News & Notes

Animation Magazine - - Frame- By- Frame -

Sony Pic­tures An­i­ma­tion has laid out its slate through 2018, ex­pand­ing its pro­duc­tion out­put with five theatri­cal fea­tures, three TV series and one di­rect-to-video movie.

“We are mean­ing­fully step­ping up our level of pro­duc­tion, while cre­at­ing an en­vi­ron­ment that fos­ters the best tal­ent,” says SPA Pres­i­dent Kris­tine Bel­son. “Our goal is to en­large our pres­ence in the an­i­ma­tion land­scape with a uniquely di­verse slate, and our strat­egy to get there is to let artists drive the movies cre­atively.” Fea­tures • Smurfs: The Lost Vil­lage, April 7, 2017 • Emo­ji­movie: Ex­press Your­self, Au­gust 2017 • The Star (Work­ing Ti­tle), Dec. 8, 2017 • Ho­tel Tran­syl­va­nia 3, Sept. 21, 2018 • Spi­der-Man (un­ti­tled), Dec. 21, 2018 Series • Ghost­busters: Ecto Force, Early 2018 • Ho­tel Tran­syl­va­nia: The Tele­vi­sion Series, 2017 • Cloudy with a Chance Of Meat­balls, Di­rect-to-Video

Surf’s Up 2: Wave­ma­nia,

Nick­elodeon has an­nounced the ti­tle for the highly an­tic­i­pated re­turn of one of its car­toon clas­sics will be Hey Arnold!: The Jun­gle Movie.

The made-for-TV movie, an­nounced ear­lier this year, will fea­ture 19 of the orig­i­nal voices from the beloved series, and Hey Arnold!’ s cre­ator Craig Bartlett is serv­ing as writer and ex­ec­u­tive pro­ducer. The two-hour Nick­elodeon An­i­ma­tion Stu­dios pro­duc­tion will de­but in 2017.

U.K. on­line chan­nel BBC Three has com­mis­sioned two new adult an­i­mated short-form series from Wild­seed Stu­dios: Wolf Jenk­ins: Viet­nam Vet and Tales of the Serengeti. ... Car­toon Net­work has green­lit sea­son six of its global hit an­i­mated series The Amazing World of Gum­ball. ... TeamTO has con­firmed it will be back in the pro­duc­tion sad­dle for the sec­ond sea­sons of two high-pro­file an­i­mated series: Ac­tivi­sion’s Sky­lan­ders Academy, re­cently green­lit by Net­flix; and eOne’s preschool hit PJ Masks. ... London-based Rocket Pic­tures has tapped award-win­ning stu­dio Mikros Im­age to lead dig­i­tal an­i­ma­tion work for Paramount An­i­ma­tion and MGM Pic­tures’ Sher­lock Gnomes — the fol­low-up to Rocket’s an­i­mated fea­ture Gnomeo

Not of­fi­cially on shelves un­til Aug. 3, fans can ex­pe­ri­ence this new table­top trad­ing card game at the con. The play mir­rors the epic Team Tour­na­ment as seen in the Ad­ven­ture Time “Daddy-Daugh­ter Card Wars” episode (on air July 7 and DVD July 12). In the special fol­low-up to the fan-fa­vorite 2012 “Card Wars” episode, Jake needs his daugh­ter Char­lie’s help to wins a dou­ble tour­na­ment against a long­time ri­val. Suit­able for ages 10 and up, CWDT teams play as Jake and Char­lie ver­sus Grand Prix and Moniker, wield­ing decks against two op­po­nents at once. The Dou­bles play also in­tro­duces special Team­work cards to the fray. Pro tip: Pick up the DVD and get an exclusive card!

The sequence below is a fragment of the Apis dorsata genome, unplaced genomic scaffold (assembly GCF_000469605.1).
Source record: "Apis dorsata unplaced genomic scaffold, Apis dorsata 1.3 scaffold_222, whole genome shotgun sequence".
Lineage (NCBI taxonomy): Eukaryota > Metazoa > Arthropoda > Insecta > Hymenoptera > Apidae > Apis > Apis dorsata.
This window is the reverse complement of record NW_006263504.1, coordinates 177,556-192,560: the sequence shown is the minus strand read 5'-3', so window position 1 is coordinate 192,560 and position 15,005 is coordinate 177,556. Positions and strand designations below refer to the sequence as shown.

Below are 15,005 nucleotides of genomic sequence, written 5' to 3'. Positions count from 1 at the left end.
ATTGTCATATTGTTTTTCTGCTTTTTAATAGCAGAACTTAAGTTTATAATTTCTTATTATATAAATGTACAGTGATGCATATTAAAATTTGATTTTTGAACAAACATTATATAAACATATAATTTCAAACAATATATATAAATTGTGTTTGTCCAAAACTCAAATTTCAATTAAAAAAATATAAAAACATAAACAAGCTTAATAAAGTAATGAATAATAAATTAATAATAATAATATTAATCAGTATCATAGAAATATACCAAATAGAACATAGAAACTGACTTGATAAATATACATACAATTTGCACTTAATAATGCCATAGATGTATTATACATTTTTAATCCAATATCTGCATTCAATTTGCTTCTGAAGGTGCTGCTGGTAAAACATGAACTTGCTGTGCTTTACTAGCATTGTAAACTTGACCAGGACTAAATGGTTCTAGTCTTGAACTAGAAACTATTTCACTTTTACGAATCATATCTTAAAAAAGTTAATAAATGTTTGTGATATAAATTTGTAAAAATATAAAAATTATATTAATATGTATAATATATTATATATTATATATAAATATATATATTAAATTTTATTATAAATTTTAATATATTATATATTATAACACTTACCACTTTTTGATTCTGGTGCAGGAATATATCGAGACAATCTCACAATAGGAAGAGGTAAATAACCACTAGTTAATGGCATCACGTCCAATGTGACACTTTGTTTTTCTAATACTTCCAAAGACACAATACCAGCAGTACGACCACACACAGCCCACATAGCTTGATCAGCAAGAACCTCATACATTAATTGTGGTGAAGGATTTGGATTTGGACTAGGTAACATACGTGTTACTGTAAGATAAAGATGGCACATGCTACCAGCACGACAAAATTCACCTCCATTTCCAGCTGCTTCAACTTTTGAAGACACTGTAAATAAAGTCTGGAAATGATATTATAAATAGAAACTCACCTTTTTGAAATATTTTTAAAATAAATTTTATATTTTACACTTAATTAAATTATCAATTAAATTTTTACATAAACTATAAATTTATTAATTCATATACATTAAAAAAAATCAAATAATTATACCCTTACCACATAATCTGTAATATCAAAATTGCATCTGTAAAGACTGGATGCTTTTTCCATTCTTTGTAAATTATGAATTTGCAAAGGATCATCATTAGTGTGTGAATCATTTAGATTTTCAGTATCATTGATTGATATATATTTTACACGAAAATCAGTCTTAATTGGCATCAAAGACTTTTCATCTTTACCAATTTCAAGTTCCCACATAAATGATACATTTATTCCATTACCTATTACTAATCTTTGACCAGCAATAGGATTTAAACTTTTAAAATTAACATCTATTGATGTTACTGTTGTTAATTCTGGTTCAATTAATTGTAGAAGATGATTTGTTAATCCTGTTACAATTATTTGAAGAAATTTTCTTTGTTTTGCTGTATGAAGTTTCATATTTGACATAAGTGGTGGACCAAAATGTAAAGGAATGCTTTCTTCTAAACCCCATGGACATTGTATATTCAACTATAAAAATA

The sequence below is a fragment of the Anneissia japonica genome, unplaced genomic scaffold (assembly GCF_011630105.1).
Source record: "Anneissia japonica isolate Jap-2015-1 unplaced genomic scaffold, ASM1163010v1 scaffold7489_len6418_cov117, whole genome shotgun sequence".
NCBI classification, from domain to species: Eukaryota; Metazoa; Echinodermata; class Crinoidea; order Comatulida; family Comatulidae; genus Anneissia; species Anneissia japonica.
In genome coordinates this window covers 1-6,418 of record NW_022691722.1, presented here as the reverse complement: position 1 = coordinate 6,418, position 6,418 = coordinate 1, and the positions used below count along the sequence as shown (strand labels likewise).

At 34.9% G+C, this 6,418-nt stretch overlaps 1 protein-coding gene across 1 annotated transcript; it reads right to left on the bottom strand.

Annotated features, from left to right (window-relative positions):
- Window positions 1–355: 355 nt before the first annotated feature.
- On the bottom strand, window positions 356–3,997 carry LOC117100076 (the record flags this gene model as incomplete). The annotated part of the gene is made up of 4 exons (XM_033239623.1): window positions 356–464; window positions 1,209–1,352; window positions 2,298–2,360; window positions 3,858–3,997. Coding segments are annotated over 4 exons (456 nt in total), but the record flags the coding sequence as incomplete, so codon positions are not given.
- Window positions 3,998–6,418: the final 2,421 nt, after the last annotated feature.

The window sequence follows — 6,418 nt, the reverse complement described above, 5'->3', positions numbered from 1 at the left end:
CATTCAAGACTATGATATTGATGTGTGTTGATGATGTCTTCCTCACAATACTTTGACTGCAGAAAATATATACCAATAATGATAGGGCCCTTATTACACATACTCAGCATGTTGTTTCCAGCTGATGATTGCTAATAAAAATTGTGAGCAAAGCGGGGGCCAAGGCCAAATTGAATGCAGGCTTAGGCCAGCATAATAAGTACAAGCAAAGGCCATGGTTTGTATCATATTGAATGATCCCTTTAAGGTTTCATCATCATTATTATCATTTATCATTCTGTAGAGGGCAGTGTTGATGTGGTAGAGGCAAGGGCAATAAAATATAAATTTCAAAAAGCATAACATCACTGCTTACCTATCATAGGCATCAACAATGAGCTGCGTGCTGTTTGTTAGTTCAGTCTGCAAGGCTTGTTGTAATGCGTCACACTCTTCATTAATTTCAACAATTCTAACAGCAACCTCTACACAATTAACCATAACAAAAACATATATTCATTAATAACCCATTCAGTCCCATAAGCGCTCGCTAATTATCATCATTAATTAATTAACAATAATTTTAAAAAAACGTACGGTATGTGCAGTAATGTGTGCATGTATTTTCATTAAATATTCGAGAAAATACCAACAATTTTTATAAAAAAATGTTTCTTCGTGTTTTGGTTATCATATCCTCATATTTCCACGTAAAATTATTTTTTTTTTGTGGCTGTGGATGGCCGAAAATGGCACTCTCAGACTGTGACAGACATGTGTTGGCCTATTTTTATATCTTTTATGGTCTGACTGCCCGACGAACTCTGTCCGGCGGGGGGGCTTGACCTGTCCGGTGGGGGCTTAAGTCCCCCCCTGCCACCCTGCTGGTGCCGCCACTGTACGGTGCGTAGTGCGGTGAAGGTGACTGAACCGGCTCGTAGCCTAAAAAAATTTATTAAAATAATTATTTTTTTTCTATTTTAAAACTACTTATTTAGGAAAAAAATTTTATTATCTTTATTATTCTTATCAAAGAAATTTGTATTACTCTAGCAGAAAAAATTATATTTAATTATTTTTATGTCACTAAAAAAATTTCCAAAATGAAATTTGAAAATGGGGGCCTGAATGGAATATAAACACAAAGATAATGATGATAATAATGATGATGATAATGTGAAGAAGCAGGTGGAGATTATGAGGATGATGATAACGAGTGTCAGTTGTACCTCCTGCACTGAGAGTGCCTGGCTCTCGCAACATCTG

18- 22“Love & Peace” is the theme for the 16th Int’l An­i­ma­tion Fes­ti­val of Hiroshima. [hi­] Mon­treal’s An­i­maze fes­ti­val and con­fer­ence also kicks off to­day. [lemi­]

LLAIKA again pushes the bound­aries for stop-mo­tion and de­liv­ers scope, hu­man­ity and ac­tion in its fourth fea­ture By Tom McLean.

AIKA has found un­ex­pected suc­cess in the seem­ingly old-fash­ioned medium of stop-mo­tion with its fea­tures Co­ra­line, ParaNor­man and The Box­trolls — none of which it takes for granted as it pre­pares to re­lease its fourth fea­ture, Kubo and the Two Strings.

“We want to tell new and in­ter­est­ing sto­ries,” says Travis Knight, LAIKA’s CEO and di­rec­tor of Kubo, which ar­rives in the­aters Aug. 19 via Fo­cus Fea­tures. “An­i­ma­tion is such an in­cred­i­ble vis­ual medium, but it hasn’t been har­nessed to tell lots of dif­fer­ent kinds of sto­ries. By the time I shuf­fle off this mor­tal coil, I want to hit a story in ba­si­cally ev­ery genre there is.”

Kubo’s story cer­tainly fits that bill. Set in Ja­pan’s past, the movie fol­lows a young boy with a unique sto­ry­telling tal­ent who is res­cued by his mother from fam­ily treach­ery and has to come to terms with his her­itage while seek­ing a mag­i­cal suit of ar­mor needed to de­feat a unique en­emy. A fantasy story that’s hard to cat­e­go­rize, Kubo and the Two Strings de­liv­ers a rar­efor-stop-mo­tion scope in its sweep­ing story to make this ar­guably the Port­land, Ore.-based stu­dio’s best movie to date.

“We think we’re break­ing new ground,” says pro­ducer Ari­anne Sut­ner. “We have a pri­mar­ily ex­te­rior movie but, at its core, it’s re­ally an in­ti­mate fam­ily story.”

The project has been in the works since ParaNor­man was still in pro­duc­tion, says Knight, who moves up from lead an­i­ma­tor to mak­ing his di­rec­to­rial de­but on the movie.

“There’s some­thing on the sur­face of it that’s in­cred­i­bly com­pelling for me,” he says.

The pri­mary draw was a story that evoked the big, epic movie fan­tasies he loved as a kid — films made by the likes of Ge­orge Lu­cas, Steven Spiel­berg, Akira Kura­sawa and David Lean — and the chal­lenge of do­ing it in stop mo­tion.

“What re­ally got me ex­cited about this film

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